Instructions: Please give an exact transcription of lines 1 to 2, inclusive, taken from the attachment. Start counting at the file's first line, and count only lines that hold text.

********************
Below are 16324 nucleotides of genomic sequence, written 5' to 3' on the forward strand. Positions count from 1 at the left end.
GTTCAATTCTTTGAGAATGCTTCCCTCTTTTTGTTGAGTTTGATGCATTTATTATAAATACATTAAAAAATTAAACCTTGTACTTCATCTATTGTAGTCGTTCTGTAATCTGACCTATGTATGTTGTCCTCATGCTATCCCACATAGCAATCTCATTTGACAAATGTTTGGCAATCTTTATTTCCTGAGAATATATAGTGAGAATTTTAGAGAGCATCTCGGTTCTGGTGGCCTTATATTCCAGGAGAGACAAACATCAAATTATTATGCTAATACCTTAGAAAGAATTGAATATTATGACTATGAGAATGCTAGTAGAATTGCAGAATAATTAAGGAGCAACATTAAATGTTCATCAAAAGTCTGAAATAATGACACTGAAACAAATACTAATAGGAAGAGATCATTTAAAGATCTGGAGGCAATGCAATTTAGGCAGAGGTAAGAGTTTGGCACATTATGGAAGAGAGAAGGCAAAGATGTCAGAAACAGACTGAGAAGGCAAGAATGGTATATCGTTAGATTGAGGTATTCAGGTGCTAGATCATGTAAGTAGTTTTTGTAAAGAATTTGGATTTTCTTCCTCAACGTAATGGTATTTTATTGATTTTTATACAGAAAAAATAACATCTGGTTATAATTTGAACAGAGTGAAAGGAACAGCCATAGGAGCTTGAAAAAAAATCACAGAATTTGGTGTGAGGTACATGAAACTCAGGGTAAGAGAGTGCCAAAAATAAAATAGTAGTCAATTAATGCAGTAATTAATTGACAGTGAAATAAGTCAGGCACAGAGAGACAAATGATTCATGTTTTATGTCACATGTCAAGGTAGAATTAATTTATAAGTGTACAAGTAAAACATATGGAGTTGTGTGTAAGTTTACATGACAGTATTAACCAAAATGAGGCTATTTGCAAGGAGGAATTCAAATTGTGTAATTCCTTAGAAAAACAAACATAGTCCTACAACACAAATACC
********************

Below are 16324 nucleotides of genomic sequence, written 5' to 3' on the forward strand. Positions count from 1 at the left end.
GTTCAATTCTTTGAGAATGCTTCCCTCTTTTTGTTGAGTTTGATGCATTTATTATAAATACATTAAAAAATTAAACCTTGTACTTCATCTATTGTAGTCGTTCTGTAATCTGACCTATGTATGTTGTCCTCATGCTATCCCACATAGCAATCTCATTTGACAAATGTTTGGCAATCTTTATTTCCTGAGAATATATAGTGAGAATTTTAGAGAGCATCTCGGTTCTGGTGGCCTTATATTCCAGGAGAGACAAACATCAAATTATTATGCTAATACCTTAGAAAGAATTGAATATTATGACTATGAGAATGCTAGTAGAATTGCAGAATAATTAAGGAGCAACATTAAATGTTCATCAAAAGTCTGAAATAATGACACTGAAACAAATACTAATAGGAAGAGATCATTTAAAGATCTGGAGGCAATGCAATTTAGGCAGAGGTAAGAGTTTGGCACATTATGGAAGAGAGAAGGCAAAGATGTCAGAAACAGACTGAGAAGGCAAGAATGGTATATCGTTAGATTGAGGTATTCAGGTGCTAGATCATGTAAGTAGTTTTTGTAAAGAATTTGGATTTTCTTCCTCAACGTAATGGTATTTTATTGATTTTTATACAGAAAAAATAACATCTGGTTATAATTTGAACAGAGTGAAAGGAACAGCCATAGGAGCTTGAAAAAAAATCACAGAATTTGGTGTGAGGTACATGAAACTCAGGGTAAGAGAGTGCCAAAAATAAAATAGTAGTCAATTAATGCAGTAATTAATTGACAGTGAAATAAGTCAGGCACAGAGAGACAAATGATTCATGTTTTATGTCACATGTCAAGGTAGAATTAATTTATAAGTGTACAAGTAAAACATATGGAGTTGTGTGTAAGTTTACATGACAGTATTAACCAAAATGAGGCTATTTGCAAGGAGGAATTCAAATTGTGTAATTCCTTAGAAAAACAAACATAGTCCTACAACACAAATACC